Arbitron says PPM fears are unfounded


In its lawsuit against New York Attorney General Andrew Cuomo, Arbitron insists that there is no evidence to support the idea that minority-owned broadcasters suffer disproportionately in ratings from implementation of Portable People Meter (PPM) audience measurement, nor that it will do them any financial harm. Arbitron also accuses Cuomo of harassing the company, even though he has no reasonable expectation of succeeding in litigation to stop PPM.

“Over the past eleven months, Arbitron has had extensive meetings with minority-owned broadcasters in an effort to satisfy them that the results of Arbitron’s PPM surveys are valid and reliable. Despite these efforts, there is a small group of minority-owned broadcasters that has continued to be critical of the PPM methodology and samples, largely unsupported by verified facts, documentation or empirical evidence. This same group of broadcasters speculates that a decline in the ratings for their stations will cause them financial harm despite compelling evidence that stations that make use of the PPM data can improve their performance and ratings results. To Arbitron’s knowledge, in the nearly two years since the PPM has launched in Houston and Philadelphia, no minority owned station has gone out of business or suffered significant financial harm as a result of the PPM ratings,” Arbitron said in recounting its version of the history of the dispute in its lawsuit.

The ratings company claims that the involvement of the New York AG’s office is due to the efforts of “a small number of politically well-connected minority station owners and broadcasters who are displeased at the prospect that under the PPM system, their station’s ratings and rankings may decline from those previously reported by Arbitron under the diary system.” Rather, the lawsuit maintains, “any such decline in ratings and rankings, in Arbitron’s opinion as reflected by the PPM audience estimates, represents the likely listening audience for these stations and is in many respects driven by the programming decisions made by these stations.”

Arbitron claims that those dissatisfied broadcasters are attempting to use political influence to stop further commercialization of PPM in New York and across the county. It notes that some of those broadcasters were involved in forming the PPM Coalition, which is seeking to have the FCC investigate PPM. Arbitron repeated in its court filing its position that the FCC has no jurisdiction over the ratings company.

Arbitron’s court filing lashed out at the New York AG’s office for beginning an investigation less than a month before PPM was due to be commercialized in New York, although the date had been set and well known since November 2007. Since receiving a subpoena, Arbitron said it has “had discussions with the AG’s office during which Arbitron has maintained that its radio audience estimates are non-commercial speech protected from prior restraint by the First Amendment, but the investigation and threats of litigation continue.” Arbitron states that publication of its audience estimates are not only protected by the US Constitution, but by the New York Constitution as well, and are thus not subject to prior restrain under the New York statutes cited by the AG’s office in its letter last week threatening litigation.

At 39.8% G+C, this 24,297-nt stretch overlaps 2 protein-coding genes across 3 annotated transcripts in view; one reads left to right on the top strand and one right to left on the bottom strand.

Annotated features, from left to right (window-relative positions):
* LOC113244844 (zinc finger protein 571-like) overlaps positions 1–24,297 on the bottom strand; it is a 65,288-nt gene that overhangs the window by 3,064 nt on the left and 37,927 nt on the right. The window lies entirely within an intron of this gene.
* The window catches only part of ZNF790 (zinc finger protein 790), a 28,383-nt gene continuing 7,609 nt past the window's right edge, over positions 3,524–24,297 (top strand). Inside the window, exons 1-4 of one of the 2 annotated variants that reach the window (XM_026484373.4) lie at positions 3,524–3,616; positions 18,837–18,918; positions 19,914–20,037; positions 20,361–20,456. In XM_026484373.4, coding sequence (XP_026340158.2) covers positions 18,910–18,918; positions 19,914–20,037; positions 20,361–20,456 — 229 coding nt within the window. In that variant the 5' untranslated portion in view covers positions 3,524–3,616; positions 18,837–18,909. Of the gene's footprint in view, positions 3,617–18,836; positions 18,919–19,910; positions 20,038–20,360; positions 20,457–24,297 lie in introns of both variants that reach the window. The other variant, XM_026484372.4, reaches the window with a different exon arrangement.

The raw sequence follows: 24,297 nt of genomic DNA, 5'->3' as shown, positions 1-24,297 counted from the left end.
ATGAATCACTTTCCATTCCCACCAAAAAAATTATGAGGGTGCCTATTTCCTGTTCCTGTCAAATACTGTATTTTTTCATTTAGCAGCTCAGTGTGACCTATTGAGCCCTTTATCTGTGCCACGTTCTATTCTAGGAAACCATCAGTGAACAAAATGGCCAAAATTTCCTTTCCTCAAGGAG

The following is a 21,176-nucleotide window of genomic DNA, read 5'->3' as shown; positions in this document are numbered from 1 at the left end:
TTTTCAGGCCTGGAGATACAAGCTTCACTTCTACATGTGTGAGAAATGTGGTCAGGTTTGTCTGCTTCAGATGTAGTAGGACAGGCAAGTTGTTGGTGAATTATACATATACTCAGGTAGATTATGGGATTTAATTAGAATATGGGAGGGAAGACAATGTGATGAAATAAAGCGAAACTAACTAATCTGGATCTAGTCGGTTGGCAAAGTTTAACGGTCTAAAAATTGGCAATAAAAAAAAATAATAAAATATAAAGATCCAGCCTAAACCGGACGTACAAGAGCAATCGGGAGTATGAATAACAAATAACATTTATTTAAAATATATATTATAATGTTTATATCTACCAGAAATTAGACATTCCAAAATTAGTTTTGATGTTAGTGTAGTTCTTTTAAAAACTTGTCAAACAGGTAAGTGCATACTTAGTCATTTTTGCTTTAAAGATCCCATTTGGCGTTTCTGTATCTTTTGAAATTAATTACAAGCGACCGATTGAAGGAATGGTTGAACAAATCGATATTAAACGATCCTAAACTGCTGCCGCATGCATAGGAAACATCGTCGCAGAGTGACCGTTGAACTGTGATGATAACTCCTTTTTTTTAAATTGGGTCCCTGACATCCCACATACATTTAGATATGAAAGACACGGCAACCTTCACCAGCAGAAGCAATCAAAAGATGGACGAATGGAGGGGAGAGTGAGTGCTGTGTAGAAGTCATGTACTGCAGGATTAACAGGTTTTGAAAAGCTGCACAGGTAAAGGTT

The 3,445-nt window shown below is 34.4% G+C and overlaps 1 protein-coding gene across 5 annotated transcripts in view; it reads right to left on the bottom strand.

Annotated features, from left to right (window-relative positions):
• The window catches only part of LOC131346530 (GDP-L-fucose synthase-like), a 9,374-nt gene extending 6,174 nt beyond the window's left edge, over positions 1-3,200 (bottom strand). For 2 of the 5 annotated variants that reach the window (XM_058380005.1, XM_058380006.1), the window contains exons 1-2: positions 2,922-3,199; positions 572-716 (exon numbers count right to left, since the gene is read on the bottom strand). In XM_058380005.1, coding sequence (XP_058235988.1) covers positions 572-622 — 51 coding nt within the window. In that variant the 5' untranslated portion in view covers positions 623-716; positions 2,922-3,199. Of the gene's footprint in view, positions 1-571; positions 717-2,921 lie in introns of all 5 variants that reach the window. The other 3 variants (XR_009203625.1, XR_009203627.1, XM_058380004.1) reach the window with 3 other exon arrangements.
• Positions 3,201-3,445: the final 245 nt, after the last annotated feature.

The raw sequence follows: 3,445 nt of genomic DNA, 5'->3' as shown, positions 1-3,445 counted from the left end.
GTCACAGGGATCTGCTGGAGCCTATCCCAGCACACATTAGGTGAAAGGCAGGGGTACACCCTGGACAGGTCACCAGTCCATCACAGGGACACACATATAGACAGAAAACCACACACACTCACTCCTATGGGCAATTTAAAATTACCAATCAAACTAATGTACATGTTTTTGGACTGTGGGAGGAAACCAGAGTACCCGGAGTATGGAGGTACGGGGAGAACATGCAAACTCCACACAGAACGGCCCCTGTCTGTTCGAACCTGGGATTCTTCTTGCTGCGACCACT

“Arbitron believes that the AG has no reasonable expectation of success on any of the purported claims the AG has informed Arbitron it intends to pursue. Rather, Arbitron believes that the AG intends, at least in part, to harass and burden Arbitron for reasons unrelated to the merits,” said in its federal lawsuit seeking to bar any attempt by Cuomo to restrain Arbitron from publishing PPM data in New York.

“Any restraint on Arbitron’s publication of its PPM audience estimates, including prohibiting Arbitron from publishing its PPM ratings in the New York market on November 5, 2008 or thereafter, would constitute an unlawful prior restraint of Arbitron’s right to publish under the First and Fourteenth Amendments to the United States Constitution, would cause Arbitron to suffer irreparable harm to its ability to conduct business, and would cause Arbitron and its shareholders to suffer severe economic injury. Monetary relief would be an inadequate remedy for the negative impact such action would have,” the lawsuit states.